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Here are the Editor's Picks articles for the German Culture Site! These are the top ten articles that your German Culture Editor feels are most important for you to read. Enjoy!
1. Christmas in Germany
So how do they spend Christmas in Germany? Filled with celebration and age old customs, it is a rich and colorful mix of the religious, secular, traditional, folk and food.
2. Advent Wreaths and an Advent in Germany
They don't decorate doors in Germany but sit on flat surfaces, or hang from a height...their four candles surrounded by evergreen foliage. One candle for each of Advent's four weeks. "Die Adventskränze", Advent Wreath, one of many traditions that are a part of Christmas in Germany.
3. Advent Calendars, a Countdown to Christmas
December 1...time to open the Advent Calendar and discover the first of its twenty-four surprises. One of Germany's much loved Weihnachtszeit holiday traditions for generations, an Adventskalender begins the countdown to Heiligabend, Christmas Eve.
4. Germany's Christmas Markets, Weihnachtsmärkte
Advent in Germany and the traditional "Weihnachtsmärkte" begin to open. Famous the world over the Christmas Markets, with their enchanting nostalgic atmosphere and delicious seasonal aromas, are an unforgettable part of the German holiday season.
5. St. Nicholas in Germany
There would be no Santa Claus if there hadn't been a St. Nicholas, as his reputation as secret benefactor, and giver of gifts, was the inspiration for Sinterklaas. Santa Claus. Nicholas Eve on December 5 and December 6 Nicholas Day make "Nikolaus" a magical time in many regions of Europe.
6. Speculaas the Original Biscoff, Recipe
For centuries part of St. Nicholas and Christmas holiday traditions, Speculaas are spiced caramelized cookies found everywhere in Germany, from accompanying that cup of coffee at the hair stylists to pavement cafés. And long before they became known as the less spicy Biscoff Airline Cookie.
7. Lucky Chimney Sweeps, Germany's Schornsteinfeger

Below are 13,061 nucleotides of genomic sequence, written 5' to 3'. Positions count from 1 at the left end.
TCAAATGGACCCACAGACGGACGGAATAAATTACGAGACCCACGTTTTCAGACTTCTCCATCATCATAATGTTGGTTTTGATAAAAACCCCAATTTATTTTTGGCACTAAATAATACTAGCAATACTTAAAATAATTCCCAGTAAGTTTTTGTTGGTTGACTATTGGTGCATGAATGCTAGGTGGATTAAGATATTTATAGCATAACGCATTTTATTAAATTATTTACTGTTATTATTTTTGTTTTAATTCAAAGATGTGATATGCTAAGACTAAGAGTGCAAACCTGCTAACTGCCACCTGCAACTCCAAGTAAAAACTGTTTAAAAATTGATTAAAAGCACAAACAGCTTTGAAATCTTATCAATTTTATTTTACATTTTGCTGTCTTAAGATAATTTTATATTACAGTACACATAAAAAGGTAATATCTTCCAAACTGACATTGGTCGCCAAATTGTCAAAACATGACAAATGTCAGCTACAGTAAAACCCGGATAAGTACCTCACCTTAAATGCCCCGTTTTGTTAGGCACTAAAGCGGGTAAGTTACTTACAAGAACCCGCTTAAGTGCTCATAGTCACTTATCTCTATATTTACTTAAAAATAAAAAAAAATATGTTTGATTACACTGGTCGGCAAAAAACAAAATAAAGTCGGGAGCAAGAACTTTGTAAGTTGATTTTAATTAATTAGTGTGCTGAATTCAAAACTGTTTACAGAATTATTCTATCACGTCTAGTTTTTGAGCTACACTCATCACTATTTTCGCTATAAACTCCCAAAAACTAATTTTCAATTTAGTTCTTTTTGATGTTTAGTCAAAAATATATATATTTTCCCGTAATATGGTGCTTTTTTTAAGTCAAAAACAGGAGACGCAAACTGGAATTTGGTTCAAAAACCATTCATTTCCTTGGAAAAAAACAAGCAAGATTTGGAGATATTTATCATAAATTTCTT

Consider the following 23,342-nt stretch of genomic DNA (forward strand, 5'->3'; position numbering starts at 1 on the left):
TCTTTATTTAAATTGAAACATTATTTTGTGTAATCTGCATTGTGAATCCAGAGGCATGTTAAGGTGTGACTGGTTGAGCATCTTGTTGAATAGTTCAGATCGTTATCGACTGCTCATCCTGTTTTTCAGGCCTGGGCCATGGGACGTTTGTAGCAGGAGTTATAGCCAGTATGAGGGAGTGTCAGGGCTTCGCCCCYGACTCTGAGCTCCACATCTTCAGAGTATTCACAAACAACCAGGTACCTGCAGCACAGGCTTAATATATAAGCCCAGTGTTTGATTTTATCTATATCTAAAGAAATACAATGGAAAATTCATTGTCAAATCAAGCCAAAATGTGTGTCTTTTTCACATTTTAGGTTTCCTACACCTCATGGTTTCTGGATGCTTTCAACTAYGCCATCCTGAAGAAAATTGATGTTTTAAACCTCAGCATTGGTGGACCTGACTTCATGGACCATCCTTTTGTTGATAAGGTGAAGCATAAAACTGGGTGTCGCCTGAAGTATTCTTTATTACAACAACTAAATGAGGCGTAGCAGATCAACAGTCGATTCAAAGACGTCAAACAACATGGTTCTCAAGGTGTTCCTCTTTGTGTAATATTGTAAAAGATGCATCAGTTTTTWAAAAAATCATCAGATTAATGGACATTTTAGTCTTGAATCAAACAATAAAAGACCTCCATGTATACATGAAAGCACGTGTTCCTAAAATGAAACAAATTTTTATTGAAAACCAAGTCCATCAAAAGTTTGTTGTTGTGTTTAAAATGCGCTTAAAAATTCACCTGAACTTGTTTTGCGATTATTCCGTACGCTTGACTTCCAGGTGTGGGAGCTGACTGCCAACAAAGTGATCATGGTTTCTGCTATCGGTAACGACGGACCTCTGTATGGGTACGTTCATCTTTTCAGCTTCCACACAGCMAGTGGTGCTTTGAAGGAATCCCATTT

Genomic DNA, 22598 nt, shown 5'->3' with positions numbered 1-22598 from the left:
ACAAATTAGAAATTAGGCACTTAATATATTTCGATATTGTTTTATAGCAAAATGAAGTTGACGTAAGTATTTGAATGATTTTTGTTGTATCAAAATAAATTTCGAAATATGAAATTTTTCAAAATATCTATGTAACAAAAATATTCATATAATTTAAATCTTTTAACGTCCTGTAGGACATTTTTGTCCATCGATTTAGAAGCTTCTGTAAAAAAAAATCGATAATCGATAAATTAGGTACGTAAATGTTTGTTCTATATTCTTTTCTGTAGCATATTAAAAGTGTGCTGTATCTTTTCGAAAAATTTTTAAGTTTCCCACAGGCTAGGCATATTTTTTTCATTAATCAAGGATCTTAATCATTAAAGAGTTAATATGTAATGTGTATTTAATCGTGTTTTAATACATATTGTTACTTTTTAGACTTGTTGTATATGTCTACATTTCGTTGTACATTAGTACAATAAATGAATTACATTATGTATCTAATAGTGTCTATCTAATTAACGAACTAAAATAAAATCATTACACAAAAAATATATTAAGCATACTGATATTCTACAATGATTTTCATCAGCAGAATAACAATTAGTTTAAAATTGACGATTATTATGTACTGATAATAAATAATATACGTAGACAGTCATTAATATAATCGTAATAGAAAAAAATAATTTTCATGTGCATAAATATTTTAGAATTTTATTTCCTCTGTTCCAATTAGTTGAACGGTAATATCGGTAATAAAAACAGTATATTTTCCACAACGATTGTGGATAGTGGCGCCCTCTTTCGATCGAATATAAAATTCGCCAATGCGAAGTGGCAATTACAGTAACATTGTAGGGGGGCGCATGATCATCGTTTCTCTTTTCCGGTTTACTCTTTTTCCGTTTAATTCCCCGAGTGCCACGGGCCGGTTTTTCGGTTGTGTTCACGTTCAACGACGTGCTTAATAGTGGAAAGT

Tradition and superstition surround Chimney Sweeps in Europe, and for Germany the traditions of "Lucky" Schornsteinfeger, in black gold buttoned suit and top hat, are rooted far in the past. In "real life", crafted or chocolate, they are a favorite "Good Luck" symbol.
8. Three Kings Day, Epiphany in Germany
January 5 - Twelfth Night, and next day "Dreikönigstag" - Three Kings Day, Epiphany, are the final hours of the Advent and Weihnachten season. The ending of the Christmas celebrations in German speaking countries are a mixture of Tradition, Charity, Religion and Folklore.
9. Three Kings Day Cake Recipe
Dreikönigstag, Epiphany, on January 6 ends the Christmas season, and in many of Germany's regions and German speaking countries one of the traditions is a King's Cake. The lucky finder of a Christkind figure, almond or dried white bean in their portion, is crowned a King or Queen for the Day.
10. German New Year Tradition, Bleigießen
It was a quirky way of telling the future at New Year, melting heavy metal and interpreting the shapes that appeared when dropped in water. Now it is the in every way safer Wachsgießen, casting oracles from scraps of wax. Here is a version to try, with over 100 interpretations for those shapes.
Be sure to visit the German Culture Archives for all the articles!
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